I am ready to leave. I lay awake for ages waiting to hear the first pilgrims pass under my balcony from the albergues up the street as I have no clock to tell me the hour and don’t want to walk in the dark for too long. I finish yesterday with a longish walk around the town and valley, came back to cut toenails and fingernails, wash out Everything, re-pack and have another luxurious bath. I sleep wondrously.
It is 8 C and 6 a.m. In twelve hours it will be 36 C. Today I am off to Vega and Ruitelán, 20 kms, all trees and shade, a flat road and a river running alongside. It is a beautiful walk along the N6; cherries hang well in reach as I pass laden trees and fill a small bag.
Yet this walk has suffered another of John Brierley’s denouncements and dire warnings not to travel it. Really that man! When did he last walk the Camino? Check for accuracy? Wake up and get real? Update his guide book?
Telling tired pilgrims to walk the Dragonte or the Duro because he thinks these paths ‘more spiritual’ really is the limit! Bitumen, according to JB who enjoys a good car that needs bitumen, is not spiritual. Really?
What of the birds, the trees, the ease of walking, the cherries, the river, the riversong, the coolness, the sheer pleasure of not having to puff and pant and lug one’s mochila up and down unendurable hills? All this wonder of the walk along the N6 inclines one to pleasant thoughts, even spiritual thoughts. I wonder what’s a ‘spiritual’ thought anyway? Thinking about murdering a snorer or two is most restorative for my spirits!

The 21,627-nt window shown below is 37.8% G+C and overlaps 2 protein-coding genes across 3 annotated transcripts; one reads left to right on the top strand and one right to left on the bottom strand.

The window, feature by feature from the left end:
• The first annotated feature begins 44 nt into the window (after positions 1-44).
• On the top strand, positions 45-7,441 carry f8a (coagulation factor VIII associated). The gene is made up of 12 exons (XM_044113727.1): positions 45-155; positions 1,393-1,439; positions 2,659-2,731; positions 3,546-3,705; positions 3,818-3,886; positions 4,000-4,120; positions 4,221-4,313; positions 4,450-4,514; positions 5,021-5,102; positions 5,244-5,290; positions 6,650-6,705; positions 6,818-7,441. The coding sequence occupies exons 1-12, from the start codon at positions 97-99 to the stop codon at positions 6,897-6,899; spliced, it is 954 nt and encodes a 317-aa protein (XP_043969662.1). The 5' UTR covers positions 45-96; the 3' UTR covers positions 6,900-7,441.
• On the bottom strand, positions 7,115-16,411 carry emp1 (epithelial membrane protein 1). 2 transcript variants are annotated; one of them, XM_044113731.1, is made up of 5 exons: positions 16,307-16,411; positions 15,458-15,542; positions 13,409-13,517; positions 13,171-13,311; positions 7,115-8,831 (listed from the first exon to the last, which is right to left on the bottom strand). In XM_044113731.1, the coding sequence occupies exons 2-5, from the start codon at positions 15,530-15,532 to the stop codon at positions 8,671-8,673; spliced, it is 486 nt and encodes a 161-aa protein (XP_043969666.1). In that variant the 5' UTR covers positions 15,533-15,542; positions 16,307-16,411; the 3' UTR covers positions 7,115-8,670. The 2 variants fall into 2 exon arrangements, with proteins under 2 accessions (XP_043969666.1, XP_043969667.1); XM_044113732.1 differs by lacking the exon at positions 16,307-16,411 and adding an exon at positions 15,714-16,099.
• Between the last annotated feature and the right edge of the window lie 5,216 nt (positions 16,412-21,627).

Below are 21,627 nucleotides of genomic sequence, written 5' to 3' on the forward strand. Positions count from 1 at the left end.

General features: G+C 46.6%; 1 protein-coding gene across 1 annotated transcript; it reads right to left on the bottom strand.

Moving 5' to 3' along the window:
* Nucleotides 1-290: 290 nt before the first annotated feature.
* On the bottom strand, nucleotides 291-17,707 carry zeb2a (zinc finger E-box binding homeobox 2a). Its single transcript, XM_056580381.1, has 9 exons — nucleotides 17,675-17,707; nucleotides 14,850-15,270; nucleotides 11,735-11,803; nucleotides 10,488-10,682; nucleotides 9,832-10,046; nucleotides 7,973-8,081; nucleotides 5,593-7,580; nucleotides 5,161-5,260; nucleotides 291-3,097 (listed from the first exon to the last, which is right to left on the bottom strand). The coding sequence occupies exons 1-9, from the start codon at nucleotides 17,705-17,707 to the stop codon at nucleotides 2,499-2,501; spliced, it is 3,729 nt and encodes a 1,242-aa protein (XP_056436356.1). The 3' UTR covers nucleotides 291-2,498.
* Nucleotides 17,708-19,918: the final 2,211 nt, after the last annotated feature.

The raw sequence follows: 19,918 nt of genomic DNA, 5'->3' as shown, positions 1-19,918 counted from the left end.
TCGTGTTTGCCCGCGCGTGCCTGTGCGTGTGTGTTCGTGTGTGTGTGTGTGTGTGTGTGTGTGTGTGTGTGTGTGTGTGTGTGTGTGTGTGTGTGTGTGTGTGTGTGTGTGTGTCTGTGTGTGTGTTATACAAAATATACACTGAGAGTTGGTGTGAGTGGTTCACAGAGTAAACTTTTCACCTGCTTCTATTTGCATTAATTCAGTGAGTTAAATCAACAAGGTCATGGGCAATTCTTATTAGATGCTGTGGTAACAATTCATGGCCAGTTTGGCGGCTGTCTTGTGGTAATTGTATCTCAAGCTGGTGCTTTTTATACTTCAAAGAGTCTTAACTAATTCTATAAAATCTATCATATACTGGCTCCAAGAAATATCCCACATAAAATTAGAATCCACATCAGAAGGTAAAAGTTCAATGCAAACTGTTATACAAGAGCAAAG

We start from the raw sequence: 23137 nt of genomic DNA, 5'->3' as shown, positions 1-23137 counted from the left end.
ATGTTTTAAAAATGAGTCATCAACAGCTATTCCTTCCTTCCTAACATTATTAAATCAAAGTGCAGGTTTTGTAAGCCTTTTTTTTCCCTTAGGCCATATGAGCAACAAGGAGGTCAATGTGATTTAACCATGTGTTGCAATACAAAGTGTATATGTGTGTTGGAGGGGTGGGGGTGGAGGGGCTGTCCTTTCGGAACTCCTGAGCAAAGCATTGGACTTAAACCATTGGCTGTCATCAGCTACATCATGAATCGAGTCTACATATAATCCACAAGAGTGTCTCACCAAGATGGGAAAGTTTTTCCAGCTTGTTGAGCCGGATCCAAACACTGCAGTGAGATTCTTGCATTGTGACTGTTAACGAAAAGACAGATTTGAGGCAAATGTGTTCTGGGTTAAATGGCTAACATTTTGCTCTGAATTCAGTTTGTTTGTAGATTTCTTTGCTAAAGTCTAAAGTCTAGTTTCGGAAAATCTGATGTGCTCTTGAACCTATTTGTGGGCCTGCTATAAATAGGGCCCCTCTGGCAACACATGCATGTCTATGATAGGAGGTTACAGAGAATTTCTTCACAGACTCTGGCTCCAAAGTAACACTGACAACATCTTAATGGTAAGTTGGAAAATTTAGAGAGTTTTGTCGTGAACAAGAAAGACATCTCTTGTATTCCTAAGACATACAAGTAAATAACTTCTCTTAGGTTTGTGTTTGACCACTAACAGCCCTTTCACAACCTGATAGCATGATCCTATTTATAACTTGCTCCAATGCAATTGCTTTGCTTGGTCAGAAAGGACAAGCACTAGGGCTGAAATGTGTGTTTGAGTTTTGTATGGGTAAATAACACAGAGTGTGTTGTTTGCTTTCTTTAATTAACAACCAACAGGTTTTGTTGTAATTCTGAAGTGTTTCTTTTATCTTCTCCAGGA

And so I do walk along the N6 the whole way, it is under massive trees, serenaded with birdsong and the river runs alongside. The river – with its other alphabet, murmuring from every ripple glimpsed through dense foliage, singing round every boulder, shimmering pink and dark slate from every reflection charms me.
I don’t find I’m thinking much at all.
Only two cars, Guardia Civil on a routine drive, pass me during the entire walk of many hours until at least the village of Vega de Valcarce, which is tiny and certainly not the stuff of spaghetti junctions. All traffic has been re-routed along the triple by-pass of an autobahn hundreds of feet above this green and forested part of the Camino.
I catch glimpses of these soaring highways as the river valley road rounds its bends.
Four military men, their dog and a colourful flag, pass me in Trabadelo.
I understand them to be helicopter pilots in the army, from the Basque country, but understanding in a language I don’t speak has moveable goal posts.
They are peregrinos, off to Santiago de Compostela, a gay sight indeed.
Foxgloves line the banks. Ambasmestas has great coffee, strong and full-flavoured, organic says the barman who takes the most infinite pains to slice Serrano ham and Manchego cheese to make a bocadilla for my journey.
Vega del Valcarce is so tidy, like the spa town of Alet-le-Bains, probably with a similar population count reaching – three figures! I continue to Ruitelán, population, 11?
I wait in the rose trellised courtyard garden of the Pequeño Potala. Their clothes washing sink is outside so I wash my socks and hang them on the lines. Registration will open at midday, not long to wait. It is run on military lines by two men who may be more than friends.